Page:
FTA attacks double bottom experiment
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THE FTA has urged the DoE to look again at their proposals for the experimental use of double-bottom outfits.
Criticising the department's approach as " restrictive," the FTA points out that there appears to be no way in which articulated vehicles could be. used without extensive modification. The DoeE's proposals envisaged the use of specially constructed or m o d if i e d vehicles.
This meant that, in practice, experimental operations would be restricted to vehicle manufacturers in conjunction with interested operators.
According to the FTA, it should be possible to satisfy all reasonable safety criteria by using existing motor vehicles, semi-trailers and dollies which comply with British legislation.
Commenting on the DoE's detailed requirements, FTA feel that compliance with existing legislation regarding lights, reflectors and mirrors, should be completely adequate.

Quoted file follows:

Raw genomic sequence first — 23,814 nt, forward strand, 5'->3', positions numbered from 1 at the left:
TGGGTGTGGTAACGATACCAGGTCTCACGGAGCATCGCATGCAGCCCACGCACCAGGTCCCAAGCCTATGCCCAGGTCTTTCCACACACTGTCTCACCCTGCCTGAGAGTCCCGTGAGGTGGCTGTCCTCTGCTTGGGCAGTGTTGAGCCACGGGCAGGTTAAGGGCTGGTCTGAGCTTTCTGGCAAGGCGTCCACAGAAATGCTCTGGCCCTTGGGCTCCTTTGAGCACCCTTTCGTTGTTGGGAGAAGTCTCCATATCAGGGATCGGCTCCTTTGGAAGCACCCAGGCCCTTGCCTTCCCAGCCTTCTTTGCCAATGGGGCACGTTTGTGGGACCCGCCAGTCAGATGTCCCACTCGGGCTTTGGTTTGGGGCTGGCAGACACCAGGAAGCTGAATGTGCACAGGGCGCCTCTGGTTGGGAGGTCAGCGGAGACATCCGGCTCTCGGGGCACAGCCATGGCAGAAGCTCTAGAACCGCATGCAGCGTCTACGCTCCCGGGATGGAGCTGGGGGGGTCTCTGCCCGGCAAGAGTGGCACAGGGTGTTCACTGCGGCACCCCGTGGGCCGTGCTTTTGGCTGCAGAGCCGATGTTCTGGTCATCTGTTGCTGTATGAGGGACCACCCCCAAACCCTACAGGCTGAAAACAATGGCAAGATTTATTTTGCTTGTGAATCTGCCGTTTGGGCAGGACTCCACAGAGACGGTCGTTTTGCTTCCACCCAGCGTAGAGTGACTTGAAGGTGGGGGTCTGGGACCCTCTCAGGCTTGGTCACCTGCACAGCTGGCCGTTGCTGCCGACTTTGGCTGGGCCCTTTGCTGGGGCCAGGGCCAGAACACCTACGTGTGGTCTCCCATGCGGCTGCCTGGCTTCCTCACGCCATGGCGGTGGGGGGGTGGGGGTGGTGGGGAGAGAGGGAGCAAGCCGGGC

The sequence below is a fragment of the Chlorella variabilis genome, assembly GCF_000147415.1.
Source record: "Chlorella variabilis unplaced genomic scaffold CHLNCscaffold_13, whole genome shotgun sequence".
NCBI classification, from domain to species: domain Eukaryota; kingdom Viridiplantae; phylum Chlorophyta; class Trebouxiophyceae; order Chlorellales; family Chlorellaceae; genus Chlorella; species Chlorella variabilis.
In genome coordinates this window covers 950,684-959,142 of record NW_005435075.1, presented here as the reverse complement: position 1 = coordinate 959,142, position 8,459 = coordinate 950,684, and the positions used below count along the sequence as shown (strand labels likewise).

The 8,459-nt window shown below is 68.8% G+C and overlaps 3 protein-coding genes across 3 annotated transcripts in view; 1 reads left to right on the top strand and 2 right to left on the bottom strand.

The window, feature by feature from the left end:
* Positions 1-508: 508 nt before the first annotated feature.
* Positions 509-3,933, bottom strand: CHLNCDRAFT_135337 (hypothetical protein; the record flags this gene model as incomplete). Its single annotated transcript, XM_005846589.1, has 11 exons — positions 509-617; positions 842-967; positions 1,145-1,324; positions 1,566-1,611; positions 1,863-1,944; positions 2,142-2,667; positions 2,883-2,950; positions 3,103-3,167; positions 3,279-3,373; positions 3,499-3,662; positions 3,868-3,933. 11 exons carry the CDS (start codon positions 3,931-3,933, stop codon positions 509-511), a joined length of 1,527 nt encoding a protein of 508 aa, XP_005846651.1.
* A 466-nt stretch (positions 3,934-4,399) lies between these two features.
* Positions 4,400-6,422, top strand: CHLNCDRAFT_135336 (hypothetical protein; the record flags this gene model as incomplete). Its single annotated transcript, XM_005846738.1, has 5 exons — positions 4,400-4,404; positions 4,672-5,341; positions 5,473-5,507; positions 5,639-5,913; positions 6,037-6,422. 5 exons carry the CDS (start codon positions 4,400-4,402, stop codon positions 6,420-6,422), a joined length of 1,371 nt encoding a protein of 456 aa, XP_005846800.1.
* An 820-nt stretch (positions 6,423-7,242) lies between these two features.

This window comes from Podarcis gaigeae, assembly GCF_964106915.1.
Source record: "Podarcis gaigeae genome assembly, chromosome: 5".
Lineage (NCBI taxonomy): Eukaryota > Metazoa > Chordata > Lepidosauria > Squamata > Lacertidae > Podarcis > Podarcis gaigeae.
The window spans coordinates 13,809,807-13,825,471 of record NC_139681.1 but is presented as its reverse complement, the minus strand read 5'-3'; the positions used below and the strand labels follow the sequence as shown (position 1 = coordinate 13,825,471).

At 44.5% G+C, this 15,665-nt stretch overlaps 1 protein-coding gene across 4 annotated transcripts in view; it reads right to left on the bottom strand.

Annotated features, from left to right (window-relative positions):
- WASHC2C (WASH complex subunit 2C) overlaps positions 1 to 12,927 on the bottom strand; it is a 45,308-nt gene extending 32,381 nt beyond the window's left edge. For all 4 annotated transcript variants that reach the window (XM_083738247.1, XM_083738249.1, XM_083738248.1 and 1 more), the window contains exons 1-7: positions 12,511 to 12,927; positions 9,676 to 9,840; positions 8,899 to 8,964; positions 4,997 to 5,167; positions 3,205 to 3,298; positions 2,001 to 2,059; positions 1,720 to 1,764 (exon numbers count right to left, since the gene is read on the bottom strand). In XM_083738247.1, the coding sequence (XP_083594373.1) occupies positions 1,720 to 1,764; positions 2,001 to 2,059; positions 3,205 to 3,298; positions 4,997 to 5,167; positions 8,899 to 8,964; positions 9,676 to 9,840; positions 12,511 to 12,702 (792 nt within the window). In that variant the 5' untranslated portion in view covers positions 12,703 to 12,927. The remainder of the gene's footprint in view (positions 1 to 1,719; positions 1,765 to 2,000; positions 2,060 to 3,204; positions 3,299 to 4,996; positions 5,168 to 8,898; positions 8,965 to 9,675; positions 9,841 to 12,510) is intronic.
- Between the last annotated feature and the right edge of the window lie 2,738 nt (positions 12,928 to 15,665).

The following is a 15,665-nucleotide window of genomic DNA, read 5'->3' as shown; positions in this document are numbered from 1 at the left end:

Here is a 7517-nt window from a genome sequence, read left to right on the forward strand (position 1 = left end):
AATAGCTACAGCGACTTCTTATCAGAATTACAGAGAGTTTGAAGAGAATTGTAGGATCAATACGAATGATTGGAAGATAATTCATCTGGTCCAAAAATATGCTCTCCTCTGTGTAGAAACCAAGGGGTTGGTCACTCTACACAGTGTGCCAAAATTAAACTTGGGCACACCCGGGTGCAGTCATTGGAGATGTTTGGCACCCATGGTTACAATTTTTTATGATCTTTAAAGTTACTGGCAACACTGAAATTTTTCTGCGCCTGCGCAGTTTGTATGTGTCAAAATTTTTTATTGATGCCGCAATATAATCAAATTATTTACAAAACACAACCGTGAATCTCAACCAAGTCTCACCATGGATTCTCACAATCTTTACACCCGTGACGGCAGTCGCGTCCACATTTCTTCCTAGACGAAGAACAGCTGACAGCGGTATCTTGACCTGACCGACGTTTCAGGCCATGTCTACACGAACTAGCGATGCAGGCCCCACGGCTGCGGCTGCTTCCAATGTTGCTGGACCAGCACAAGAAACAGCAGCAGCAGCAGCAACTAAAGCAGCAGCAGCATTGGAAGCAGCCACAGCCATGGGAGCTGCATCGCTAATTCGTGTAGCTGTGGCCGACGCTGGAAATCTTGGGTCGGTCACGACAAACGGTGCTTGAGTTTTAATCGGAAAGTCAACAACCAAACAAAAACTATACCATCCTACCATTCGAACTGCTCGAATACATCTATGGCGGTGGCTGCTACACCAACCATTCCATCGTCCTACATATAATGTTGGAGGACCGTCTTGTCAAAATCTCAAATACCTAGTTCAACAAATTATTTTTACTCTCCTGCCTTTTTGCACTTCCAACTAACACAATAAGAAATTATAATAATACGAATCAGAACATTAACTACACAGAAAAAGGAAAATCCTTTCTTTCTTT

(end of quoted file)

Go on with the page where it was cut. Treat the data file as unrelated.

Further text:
From a road safety viewpoint, limiting double bottoms to the speeds proposed could well be self defeating; speeds were significantly below that of other traffic generally.
Given the need to comply with all the legislative requirements, it should be sufficient to quote the general characteristics of the vehicles to be used without the operator, having to commit himself to the use of specific vehicles, semi-trailers or dollies.
Equally superfluous was the requirement for the operator to indicate any regulatio with which the combinati did not comply. In Fie view, a double bottom out which did not meet all z quirements would not allowed to operate.
The fact that there was a quirement to prevent wheE from skidding on braking w accepted but the use of an lock brakes on non-drivi axles could present probler and the DoE's proposals we too specific as to the type anti-skid device to be used.